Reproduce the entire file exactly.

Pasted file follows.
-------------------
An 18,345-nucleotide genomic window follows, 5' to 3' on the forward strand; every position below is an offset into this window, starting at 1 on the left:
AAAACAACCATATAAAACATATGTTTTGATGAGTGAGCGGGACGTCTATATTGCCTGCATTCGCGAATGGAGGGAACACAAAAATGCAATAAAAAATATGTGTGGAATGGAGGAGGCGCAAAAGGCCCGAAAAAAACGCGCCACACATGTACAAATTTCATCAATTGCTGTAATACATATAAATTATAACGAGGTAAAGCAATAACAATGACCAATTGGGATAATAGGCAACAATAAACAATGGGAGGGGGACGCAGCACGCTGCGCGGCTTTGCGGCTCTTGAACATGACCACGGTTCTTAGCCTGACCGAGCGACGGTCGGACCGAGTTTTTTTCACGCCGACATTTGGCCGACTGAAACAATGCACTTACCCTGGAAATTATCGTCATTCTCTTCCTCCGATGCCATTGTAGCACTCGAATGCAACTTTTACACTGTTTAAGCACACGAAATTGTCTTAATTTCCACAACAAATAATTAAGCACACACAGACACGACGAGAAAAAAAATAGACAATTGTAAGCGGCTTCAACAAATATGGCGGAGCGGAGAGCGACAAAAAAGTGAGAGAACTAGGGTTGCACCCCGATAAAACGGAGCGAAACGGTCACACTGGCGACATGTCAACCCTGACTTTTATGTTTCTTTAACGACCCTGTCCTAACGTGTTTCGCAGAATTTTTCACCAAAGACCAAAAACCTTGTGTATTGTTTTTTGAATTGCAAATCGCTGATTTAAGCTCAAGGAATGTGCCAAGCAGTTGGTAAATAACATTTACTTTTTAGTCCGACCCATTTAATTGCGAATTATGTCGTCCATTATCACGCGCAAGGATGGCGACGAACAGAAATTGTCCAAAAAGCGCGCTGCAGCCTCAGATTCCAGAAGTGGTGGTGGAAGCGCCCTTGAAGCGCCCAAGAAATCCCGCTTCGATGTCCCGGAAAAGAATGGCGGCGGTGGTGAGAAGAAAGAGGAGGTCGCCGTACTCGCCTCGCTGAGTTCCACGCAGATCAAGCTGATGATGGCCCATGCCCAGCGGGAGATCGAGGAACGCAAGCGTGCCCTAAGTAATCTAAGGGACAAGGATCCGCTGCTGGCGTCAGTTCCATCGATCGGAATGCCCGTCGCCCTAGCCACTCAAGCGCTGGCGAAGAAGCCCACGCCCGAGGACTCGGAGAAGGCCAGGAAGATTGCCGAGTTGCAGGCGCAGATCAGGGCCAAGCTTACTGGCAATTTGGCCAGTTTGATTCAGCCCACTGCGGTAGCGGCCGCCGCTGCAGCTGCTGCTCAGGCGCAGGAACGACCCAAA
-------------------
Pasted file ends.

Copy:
An 18,345-nucleotide genomic window follows, 5' to 3' on the forward strand; every position below is an offset into this window, starting at 1 on the left:
AAAACAACCATATAAAACATATGTTTTGATGAGTGAGCGGGACGTCTATATTGCCTGCATTCGCGAATGGAGGGAACACAAAAATGCAATAAAAAATATGTGTGGAATGGAGGAGGCGCAAAAGGCCCGAAAAAAACGCGCCACACATGTACAAATTTCATCAATTGCTGTAATACATATAAATTATAACGAGGTAAAGCAATAACAATGACCAATTGGGATAATAGGCAACAATAAACAATGGGAGGGGGACGCAGCACGCTGCGCGGCTTTGCGGCTCTTGAACATGACCACGGTTCTTAGCCTGACCGAGCGACGGTCGGACCGAGTTTTTTTCACGCCGACATTTGGCCGACTGAAACAATGCACTTACCCTGGAAATTATCGTCATTCTCTTCCTCCGATGCCATTGTAGCACTCGAATGCAACTTTTACACTGTTTAAGCACACGAAATTGTCTTAATTTCCACAACAAATAATTAAGCACACACAGACACGACGAGAAAAAAAATAGACAATTGTAAGCGGCTTCAACAAATATGGCGGAGCGGAGAGCGACAAAAAAGTGAGAGAACTAGGGTTGCACCCCGATAAAACGGAGCGAAACGGTCACACTGGCGACATGTCAACCCTGACTTTTATGTTTCTTTAACGACCCTGTCCTAACGTGTTTCGCAGAATTTTTCACCAAAGACCAAAAACCTTGTGTATTGTTTTTTGAATTGCAAATCGCTGATTTAAGCTCAAGGAATGTGCCAAGCAGTTGGTAAATAACATTTACTTTTTAGTCCGACCCATTTAATTGCGAATTATGTCGTCCATTATCACGCGCAAGGATGGCGACGAACAGAAATTGTCCAAAAAGCGCGCTGCAGCCTCAGATTCCAGAAGTGGTGGTGGAAGCGCCCTTGAAGCGCCCAAGAAATCCCGCTTCGATGTCCCGGAAAAGAATGGCGGCGGTGGTGAGAAGAAAGAGGAGGTCGCCGTACTCGCCTCGCTGAGTTCCACGCAGATCAAGCTGATGATGGCCCATGCCCAGCGGGAGATCGAGGAACGCAAGCGTGCCCTAAGTAATCTAAGGGACAAGGATCCGCTGCTGGCGTCAGTTCCATCGATCGGAATGCCCGTCGCCCTAGCCACTCAAGCGCTGGCGAAGAAGCCCACGCCCGAGGACTCGGAGAAGGCCAGGAAGATTGCCGAGTTGCAGGCGCAGATCAGGGCCAAGCTTACTGGCAATTTGGCCAGTTTGATTCAGCCCACTGCGGTAGCGGCCGCCGCTGCAGCTGCTGCTCAGGCGCAGGAACGACCCAAA